Smile, cameras are looking at you!

Frames from a moving camera recorded by the Swiss Federal Institute of Technology show how UW technology distinguishes among people by assigning each person a unique color and number, then tracking them as they walk. Credit: Swiss Federal Institute of Technology

Fifteen years ago at the University of Southern California a team of researchers developed a program, Mugspot, that was able to recognise faces in images taken by a security camera and compare that face to a data base of faces with the aim of identifying a specific person. The software could work around moustaches, different hair style - color, to make a match.

That program came back to my mind as I read a news from the University of Washington reporting on a new program that let security cameras talk to one another and follow people as they move out of their field of vision.

Notice that it is not just a matter of recognising the same pattern in images taken by different cameras. Each camera has its own perspective and a person that appear in from of one my be seen from the back in another or from up to down and everything in between. The algorithm has to work out what our brain does constantly. We recognise our friend independently (within certain ranges of course) of his position with respect to us.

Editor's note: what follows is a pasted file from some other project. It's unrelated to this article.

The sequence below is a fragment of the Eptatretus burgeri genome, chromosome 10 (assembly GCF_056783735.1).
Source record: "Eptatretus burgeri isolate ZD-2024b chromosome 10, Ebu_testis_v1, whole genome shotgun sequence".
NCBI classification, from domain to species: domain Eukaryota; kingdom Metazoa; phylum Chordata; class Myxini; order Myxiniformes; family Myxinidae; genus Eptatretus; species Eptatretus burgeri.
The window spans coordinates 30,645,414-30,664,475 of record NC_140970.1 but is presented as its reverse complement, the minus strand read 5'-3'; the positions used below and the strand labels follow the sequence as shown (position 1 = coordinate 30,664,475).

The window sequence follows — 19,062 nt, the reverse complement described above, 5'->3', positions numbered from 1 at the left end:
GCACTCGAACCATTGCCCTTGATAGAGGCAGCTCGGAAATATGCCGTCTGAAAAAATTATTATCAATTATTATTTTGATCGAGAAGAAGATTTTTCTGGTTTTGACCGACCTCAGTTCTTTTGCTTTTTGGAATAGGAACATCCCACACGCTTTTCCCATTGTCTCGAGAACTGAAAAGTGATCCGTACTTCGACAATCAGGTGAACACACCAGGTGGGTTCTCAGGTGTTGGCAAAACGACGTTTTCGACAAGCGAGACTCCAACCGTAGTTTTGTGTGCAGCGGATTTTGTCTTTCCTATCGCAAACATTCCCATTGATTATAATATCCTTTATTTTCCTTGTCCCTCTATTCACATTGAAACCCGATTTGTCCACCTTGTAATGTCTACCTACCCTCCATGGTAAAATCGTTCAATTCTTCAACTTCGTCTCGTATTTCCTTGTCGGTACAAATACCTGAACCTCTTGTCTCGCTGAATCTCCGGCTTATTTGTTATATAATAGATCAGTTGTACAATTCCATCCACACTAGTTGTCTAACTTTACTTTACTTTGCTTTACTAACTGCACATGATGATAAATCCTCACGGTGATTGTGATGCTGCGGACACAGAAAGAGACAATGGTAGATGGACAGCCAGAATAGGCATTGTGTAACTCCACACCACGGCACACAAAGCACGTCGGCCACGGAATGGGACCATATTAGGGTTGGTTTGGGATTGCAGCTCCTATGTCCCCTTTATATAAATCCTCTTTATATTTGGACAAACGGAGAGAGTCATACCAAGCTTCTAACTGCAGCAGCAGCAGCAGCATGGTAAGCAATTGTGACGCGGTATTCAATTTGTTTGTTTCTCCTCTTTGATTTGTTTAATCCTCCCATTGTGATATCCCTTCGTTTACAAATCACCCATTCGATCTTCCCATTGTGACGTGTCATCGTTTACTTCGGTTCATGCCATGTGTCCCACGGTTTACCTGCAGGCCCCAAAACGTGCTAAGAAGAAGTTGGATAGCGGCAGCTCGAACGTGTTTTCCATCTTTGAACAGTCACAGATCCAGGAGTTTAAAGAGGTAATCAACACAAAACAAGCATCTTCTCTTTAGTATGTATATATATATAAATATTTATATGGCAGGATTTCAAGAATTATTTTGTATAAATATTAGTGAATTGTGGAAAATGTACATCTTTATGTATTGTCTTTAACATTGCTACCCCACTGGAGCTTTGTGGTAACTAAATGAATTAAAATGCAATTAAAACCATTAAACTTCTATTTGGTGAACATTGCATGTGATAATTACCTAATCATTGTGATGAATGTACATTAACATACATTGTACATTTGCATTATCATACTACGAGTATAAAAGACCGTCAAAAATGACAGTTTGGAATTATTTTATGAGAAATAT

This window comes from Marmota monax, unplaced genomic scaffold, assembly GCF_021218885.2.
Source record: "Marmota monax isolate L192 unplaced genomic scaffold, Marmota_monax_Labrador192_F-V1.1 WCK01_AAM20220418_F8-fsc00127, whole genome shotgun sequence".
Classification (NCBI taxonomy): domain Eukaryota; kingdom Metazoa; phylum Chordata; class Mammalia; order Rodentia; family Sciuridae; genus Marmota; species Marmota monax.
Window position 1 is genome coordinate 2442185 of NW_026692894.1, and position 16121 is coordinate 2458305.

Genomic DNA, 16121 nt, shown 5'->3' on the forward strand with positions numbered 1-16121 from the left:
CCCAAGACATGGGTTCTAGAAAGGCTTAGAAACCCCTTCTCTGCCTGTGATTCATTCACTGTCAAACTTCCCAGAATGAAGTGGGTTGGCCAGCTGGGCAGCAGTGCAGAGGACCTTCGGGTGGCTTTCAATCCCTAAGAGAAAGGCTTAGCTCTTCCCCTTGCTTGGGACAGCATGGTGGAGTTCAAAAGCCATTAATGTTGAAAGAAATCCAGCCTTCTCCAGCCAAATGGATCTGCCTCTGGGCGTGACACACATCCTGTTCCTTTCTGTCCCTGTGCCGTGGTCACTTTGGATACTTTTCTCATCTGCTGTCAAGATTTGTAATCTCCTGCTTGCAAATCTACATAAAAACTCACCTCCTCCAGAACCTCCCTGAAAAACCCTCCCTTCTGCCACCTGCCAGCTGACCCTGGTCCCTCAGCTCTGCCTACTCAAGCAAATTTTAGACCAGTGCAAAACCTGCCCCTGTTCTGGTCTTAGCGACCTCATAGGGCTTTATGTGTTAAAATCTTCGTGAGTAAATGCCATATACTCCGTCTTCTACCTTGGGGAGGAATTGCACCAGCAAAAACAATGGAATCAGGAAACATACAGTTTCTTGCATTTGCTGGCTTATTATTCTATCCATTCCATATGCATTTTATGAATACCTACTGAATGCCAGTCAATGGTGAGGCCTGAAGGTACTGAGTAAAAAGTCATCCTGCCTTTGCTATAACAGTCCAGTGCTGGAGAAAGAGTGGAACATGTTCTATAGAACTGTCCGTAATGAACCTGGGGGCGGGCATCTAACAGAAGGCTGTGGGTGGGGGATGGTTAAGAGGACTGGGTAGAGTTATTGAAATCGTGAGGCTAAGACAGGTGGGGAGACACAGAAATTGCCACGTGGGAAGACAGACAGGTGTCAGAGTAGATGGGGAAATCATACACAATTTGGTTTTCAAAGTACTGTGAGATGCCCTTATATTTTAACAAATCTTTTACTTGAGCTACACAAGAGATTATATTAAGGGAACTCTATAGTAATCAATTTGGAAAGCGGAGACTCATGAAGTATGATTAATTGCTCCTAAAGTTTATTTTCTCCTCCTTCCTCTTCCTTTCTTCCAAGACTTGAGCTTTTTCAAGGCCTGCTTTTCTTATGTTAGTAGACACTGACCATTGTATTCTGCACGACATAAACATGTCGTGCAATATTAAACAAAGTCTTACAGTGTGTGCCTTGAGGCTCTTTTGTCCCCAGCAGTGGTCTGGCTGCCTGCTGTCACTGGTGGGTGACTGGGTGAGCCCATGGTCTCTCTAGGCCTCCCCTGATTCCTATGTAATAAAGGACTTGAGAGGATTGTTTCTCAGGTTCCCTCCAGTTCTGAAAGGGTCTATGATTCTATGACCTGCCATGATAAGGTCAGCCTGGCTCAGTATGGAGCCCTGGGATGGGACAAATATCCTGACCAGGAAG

Image recognition and more specifically recognising the identity of a person is really tricky. This is why after fifteen years from that first experiment with Mugspot we are still struggling with identification. 

To achieve a good recognition the researchers have the cameras "talking" with one another and first having a training period of a few minutes to "understand" their different point of views with respect to a fixed panorama. Once they compute the differences they start applying those differences in the capturing and matching of moving people.

They have made a number of experiments in the university campus, connecting cameras from fixed positions, camera mounted on cars and even cameras on drones demonstrating the capability to identify a person and follow his movements as he moves from camera to camera.ì, recapturing him after he has disappeared in "shadows" areas.

The researchers imagine several applications scenario, including, and this was sort of a surprise to me, tracking people behaviour in large department stores and converting this information into marketing opportunities, like understanding what that person may like and be undecided upon and sending him a discount coupon to trigger an impulse buying.

Well this is, I guess, in the line of smart street retail one of the EIT ICT Labs High Impact Initiatives, although I hope that privacy concerns are better taken into account!

Author - Roberto Saracco

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